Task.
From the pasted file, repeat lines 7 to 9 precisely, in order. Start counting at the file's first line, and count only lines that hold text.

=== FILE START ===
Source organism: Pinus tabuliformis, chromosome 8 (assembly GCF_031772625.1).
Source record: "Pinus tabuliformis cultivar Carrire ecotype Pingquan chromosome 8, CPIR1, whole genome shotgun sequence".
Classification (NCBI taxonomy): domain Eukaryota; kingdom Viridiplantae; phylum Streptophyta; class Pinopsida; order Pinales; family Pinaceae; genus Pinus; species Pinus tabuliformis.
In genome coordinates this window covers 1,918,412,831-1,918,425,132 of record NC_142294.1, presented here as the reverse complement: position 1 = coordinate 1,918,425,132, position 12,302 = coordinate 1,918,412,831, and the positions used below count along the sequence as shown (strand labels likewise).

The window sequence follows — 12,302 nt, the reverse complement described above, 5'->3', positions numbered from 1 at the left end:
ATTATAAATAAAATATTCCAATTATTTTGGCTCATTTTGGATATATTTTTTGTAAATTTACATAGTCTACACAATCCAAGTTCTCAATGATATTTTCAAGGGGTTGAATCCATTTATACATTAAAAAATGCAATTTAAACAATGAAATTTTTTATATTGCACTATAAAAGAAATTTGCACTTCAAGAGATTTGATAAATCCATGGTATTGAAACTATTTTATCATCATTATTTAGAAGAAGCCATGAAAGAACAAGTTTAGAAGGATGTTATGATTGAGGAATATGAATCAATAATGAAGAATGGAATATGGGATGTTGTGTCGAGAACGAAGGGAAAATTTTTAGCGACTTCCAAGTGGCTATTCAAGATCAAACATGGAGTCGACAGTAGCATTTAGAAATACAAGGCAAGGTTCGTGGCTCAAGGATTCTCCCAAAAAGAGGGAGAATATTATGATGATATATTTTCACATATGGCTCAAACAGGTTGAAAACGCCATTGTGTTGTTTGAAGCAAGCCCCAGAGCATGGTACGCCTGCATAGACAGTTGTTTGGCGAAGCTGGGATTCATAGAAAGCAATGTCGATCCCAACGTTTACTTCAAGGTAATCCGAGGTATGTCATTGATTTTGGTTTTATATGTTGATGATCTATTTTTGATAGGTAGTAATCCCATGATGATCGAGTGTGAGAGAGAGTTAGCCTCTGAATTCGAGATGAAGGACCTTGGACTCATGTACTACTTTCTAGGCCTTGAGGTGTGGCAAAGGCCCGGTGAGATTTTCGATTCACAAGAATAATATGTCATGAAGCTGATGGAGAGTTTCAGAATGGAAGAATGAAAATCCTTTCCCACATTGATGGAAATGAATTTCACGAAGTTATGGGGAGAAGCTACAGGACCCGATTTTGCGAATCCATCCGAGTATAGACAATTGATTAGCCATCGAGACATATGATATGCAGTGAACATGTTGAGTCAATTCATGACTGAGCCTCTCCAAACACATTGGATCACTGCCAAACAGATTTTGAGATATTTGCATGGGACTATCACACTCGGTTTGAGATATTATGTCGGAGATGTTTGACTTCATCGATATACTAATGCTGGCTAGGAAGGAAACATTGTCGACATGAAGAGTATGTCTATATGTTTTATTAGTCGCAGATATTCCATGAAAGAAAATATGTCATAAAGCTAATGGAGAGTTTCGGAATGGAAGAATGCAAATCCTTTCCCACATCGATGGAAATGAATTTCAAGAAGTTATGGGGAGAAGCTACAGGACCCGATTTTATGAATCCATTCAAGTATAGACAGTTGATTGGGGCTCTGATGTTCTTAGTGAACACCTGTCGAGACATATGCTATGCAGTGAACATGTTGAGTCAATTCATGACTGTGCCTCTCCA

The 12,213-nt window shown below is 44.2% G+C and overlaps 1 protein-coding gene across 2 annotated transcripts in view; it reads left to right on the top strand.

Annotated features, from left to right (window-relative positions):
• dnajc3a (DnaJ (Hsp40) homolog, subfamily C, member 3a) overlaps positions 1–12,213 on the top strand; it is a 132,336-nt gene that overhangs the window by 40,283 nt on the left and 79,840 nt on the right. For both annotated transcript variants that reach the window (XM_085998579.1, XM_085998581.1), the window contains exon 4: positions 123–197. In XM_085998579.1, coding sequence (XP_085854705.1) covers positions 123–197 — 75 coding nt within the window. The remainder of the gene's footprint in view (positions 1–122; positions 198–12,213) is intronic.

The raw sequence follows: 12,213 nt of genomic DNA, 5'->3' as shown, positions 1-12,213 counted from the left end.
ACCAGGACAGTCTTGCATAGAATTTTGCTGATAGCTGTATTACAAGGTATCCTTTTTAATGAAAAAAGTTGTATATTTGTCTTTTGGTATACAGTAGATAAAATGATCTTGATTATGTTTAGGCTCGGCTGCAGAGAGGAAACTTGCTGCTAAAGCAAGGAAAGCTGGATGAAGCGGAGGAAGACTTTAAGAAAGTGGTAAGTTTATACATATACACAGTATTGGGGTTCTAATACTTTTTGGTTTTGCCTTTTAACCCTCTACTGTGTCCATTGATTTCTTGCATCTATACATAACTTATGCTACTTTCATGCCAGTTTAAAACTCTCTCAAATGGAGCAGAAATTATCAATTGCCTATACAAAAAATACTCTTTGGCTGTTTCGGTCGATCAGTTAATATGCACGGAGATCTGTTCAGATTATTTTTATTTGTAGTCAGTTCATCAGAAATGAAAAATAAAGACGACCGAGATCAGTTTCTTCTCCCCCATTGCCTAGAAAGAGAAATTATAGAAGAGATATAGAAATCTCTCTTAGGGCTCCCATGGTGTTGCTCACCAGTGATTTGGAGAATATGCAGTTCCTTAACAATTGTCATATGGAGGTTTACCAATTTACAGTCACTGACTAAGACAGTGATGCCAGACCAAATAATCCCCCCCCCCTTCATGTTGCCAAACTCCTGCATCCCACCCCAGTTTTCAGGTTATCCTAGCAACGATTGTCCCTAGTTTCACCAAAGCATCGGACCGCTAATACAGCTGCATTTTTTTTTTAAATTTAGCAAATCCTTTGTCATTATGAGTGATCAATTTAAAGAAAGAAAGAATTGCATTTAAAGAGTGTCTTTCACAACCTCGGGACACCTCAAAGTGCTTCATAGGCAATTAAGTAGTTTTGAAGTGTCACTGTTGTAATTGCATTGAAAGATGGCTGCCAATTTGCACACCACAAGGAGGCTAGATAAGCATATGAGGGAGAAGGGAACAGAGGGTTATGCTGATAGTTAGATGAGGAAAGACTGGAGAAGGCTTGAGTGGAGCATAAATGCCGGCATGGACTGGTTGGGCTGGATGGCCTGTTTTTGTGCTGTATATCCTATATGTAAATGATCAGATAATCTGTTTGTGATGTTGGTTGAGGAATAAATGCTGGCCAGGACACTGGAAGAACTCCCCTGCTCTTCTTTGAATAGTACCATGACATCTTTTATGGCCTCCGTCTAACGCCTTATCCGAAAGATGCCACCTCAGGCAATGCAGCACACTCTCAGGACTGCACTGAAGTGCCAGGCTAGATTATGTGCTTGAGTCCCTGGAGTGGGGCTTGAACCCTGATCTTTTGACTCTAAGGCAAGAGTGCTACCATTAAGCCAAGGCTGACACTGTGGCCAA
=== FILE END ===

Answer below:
The 12,213-nt window shown below is 44.2% G+C and overlaps 1 protein-coding gene across 2 annotated transcripts in view; it reads left to right on the top strand.

Annotated features, from left to right (window-relative positions):
• dnajc3a (DnaJ (Hsp40) homolog, subfamily C, member 3a) overlaps positions 1–12,213 on the top strand; it is a 132,336-nt gene that overhangs the window by 40,283 nt on the left and 79,840 nt on the right. For both annotated transcript variants that reach the window (XM_085998579.1, XM_085998581.1), the window contains exon 4: positions 123–197. In XM_085998579.1, coding sequence (XP_085854705.1) covers positions 123–197 — 75 coding nt within the window. The remainder of the gene's footprint in view (positions 1–122; positions 198–12,213) is intronic.